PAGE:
Have you ever been watching live music and thought, “Wow, this is better than sex!” If so, you’re probably not alone. According to the newly revealed results of a study called “Power of Live,” respondents were 10% more likely to rank live concert experiences as more “emotionally intense” than having sex.

According to Billboard, the study, conducted by research agency Culture Co-Op on behalf of Live Nation, surveyed trends and behaviors of 22,500 live music fans from 11 different countries, ranging in age from 13 to 65. The study’s “key takeaway” was that “live experiences are in high demand.” Okay, we knew this already…

However, the insights into why live music and other “live experiences” are in such high demand are much more interesting. The study identifies the term “Sensation Deprivation,” which attributes demand for live experiences to decreased in-person stimulus and interaction in an increasingly digital world. The findings show that 73% of respondents want to “experience real life rather than digital life.”

The Power of Live study findings further assert that “live music has become an antidote to lack of personal interaction in the digital age,” with event attendance exploding by 21% between 2016 and 2017.

As the study notes,

Of course, digital life isn’t dying off — but after a decade of all that posting, pinning, tweeting, snapping, and streaming, people are tapped out. They now recognize the importance of the physical world to their quality of life and are recalibrating their lives with more intention. …

Society is becoming more dynamic and blurred—the boxes are breaking down, so painting in broad strokes can be exclusionary. Respondents spanning three generations and five continents all say that music expresses more about who they are as people than their hometowns, religions, political beliefs, race, cultures, or social media profiles.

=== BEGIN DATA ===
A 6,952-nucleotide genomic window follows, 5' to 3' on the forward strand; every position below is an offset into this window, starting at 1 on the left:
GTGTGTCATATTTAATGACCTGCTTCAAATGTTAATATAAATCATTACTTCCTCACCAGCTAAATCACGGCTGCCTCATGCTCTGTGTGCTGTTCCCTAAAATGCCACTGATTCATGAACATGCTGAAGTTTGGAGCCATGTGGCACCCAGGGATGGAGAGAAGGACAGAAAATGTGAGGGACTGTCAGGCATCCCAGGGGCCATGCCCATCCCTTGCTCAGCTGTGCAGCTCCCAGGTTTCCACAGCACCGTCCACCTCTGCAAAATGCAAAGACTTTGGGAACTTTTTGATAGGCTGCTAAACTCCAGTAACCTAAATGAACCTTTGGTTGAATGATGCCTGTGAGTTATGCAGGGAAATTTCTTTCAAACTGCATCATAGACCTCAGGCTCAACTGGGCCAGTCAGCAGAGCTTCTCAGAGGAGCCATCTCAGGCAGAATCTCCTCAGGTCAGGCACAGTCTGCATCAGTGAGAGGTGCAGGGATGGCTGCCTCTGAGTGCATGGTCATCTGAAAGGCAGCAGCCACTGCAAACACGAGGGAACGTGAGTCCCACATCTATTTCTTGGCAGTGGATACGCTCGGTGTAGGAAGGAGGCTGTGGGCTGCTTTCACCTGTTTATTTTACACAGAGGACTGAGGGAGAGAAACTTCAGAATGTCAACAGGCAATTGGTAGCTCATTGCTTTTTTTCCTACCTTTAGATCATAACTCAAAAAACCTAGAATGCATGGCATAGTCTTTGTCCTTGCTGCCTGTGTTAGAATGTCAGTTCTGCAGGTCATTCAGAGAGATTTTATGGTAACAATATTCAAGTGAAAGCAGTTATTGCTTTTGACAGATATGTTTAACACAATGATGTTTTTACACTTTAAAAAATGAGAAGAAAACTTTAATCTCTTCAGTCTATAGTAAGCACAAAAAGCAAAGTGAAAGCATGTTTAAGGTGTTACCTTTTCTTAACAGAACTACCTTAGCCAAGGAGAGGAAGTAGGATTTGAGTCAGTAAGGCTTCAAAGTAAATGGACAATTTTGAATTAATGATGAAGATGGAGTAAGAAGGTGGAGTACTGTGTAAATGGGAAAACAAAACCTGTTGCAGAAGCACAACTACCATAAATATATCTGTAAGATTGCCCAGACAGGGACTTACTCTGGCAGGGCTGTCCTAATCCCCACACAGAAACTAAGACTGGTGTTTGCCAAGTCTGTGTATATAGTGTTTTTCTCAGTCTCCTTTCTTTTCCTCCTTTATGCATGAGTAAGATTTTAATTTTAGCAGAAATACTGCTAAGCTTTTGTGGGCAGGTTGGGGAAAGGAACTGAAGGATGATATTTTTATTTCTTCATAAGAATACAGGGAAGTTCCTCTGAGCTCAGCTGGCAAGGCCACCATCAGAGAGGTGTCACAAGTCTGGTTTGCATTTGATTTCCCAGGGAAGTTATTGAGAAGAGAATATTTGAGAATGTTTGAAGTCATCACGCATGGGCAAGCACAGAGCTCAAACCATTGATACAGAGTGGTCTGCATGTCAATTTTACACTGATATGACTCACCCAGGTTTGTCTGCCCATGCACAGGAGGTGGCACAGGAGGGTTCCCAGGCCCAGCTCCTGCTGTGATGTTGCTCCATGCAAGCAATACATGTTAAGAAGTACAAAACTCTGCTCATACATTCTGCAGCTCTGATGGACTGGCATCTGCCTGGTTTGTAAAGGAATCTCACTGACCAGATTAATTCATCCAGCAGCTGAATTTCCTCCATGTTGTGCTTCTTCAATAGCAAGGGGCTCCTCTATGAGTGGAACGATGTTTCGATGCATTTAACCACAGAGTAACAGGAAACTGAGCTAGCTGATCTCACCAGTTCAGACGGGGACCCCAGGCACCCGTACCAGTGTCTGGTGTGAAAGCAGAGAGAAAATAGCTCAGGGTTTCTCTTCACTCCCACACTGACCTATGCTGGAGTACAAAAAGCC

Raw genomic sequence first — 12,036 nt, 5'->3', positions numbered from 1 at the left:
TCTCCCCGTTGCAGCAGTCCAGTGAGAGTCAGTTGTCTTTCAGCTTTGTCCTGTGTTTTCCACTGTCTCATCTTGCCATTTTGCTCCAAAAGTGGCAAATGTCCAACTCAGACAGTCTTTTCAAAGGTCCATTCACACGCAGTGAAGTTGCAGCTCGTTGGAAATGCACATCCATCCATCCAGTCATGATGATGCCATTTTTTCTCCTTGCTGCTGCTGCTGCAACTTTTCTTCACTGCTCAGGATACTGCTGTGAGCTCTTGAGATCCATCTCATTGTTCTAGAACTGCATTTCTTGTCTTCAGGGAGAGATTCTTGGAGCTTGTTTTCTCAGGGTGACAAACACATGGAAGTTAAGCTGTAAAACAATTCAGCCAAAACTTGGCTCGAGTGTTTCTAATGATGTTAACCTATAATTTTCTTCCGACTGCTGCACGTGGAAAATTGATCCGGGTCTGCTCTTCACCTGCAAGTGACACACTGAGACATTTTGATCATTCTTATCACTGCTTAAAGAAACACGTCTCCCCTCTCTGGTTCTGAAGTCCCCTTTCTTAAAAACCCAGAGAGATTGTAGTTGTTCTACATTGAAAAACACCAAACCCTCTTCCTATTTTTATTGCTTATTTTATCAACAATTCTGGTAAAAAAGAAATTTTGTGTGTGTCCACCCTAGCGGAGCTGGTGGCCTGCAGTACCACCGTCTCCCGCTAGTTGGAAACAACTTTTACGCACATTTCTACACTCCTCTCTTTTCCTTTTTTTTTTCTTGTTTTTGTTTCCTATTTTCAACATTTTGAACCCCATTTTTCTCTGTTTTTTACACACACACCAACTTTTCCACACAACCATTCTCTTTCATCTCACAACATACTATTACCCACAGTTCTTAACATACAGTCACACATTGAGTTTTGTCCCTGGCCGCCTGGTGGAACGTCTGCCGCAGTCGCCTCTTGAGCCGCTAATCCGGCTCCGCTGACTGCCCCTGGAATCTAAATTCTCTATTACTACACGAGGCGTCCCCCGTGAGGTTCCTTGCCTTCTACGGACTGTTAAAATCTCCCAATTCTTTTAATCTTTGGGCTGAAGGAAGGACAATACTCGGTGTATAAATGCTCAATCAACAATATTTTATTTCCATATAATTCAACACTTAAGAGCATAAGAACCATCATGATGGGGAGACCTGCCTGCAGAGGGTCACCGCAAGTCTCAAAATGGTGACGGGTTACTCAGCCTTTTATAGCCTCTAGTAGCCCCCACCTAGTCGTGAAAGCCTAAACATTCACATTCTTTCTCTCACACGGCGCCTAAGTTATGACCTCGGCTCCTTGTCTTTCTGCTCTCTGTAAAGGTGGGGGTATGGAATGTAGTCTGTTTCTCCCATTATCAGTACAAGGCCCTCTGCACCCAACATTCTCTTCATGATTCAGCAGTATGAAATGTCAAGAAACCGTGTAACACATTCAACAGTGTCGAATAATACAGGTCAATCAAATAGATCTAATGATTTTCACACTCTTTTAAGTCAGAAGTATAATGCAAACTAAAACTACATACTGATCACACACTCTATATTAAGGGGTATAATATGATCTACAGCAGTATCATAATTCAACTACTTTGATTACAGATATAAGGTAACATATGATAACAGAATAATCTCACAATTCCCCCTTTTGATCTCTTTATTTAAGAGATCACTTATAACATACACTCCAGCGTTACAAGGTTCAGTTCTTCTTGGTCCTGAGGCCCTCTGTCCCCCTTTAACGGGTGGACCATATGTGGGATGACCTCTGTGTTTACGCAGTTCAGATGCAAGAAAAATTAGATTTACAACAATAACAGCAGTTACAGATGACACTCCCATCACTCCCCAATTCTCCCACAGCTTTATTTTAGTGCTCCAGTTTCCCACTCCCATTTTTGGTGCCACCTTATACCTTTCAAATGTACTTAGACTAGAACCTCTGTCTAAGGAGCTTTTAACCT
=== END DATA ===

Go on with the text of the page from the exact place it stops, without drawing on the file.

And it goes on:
Respondents also overwhelmingly attested that a recent live music event was an “emotionally intense” experience, with 78% rating their concert experience as an 8, 9, or 10 on a 1-10 scale. The rankings for emotional intensity at concerts were 10% higher than for sex, 27% higher than for streaming music, 26% higher than for sporting events, and 31% higher than for playing video games.

This notably high emotional intensity people feel at concerts was previously tested with a biometric study at a St. Vincent concert. The results of that test showed that people attending concerts experience a significant spike in oxytocin. A similar acute increase in oxytocin has previously been observed as a result of petting puppies.

The results also show that fans are more receptive to advertising and brand messaging when they’re at a live event, with 67% of people surveyed saying they’re more receptive to new ideas when they’re more emotionally engaged. In addition, a whopping 90% of participants said they welcome branding at their live music events so long as they authentically enhance the experience.

It’s important to take the results of this study with a grain of salt. Live Nation, the world’s biggest concert promoter and the company that funded to study, stands to gain a lot by convincing proving the importance and popularity of live events. As we’ve seen this past week, Live Nation is in the business of making money first and foremost, even if it means developing platforms and policies to seemingly aid scalpers in order to get a piece of secondary market ticket sales profits.

However, despite the ethical grey area in which this study was conducted, we can’t say we would’ve answered the questions any differently. Live music is, indeed, better than just about anything else in the world…

[H/T Billboard]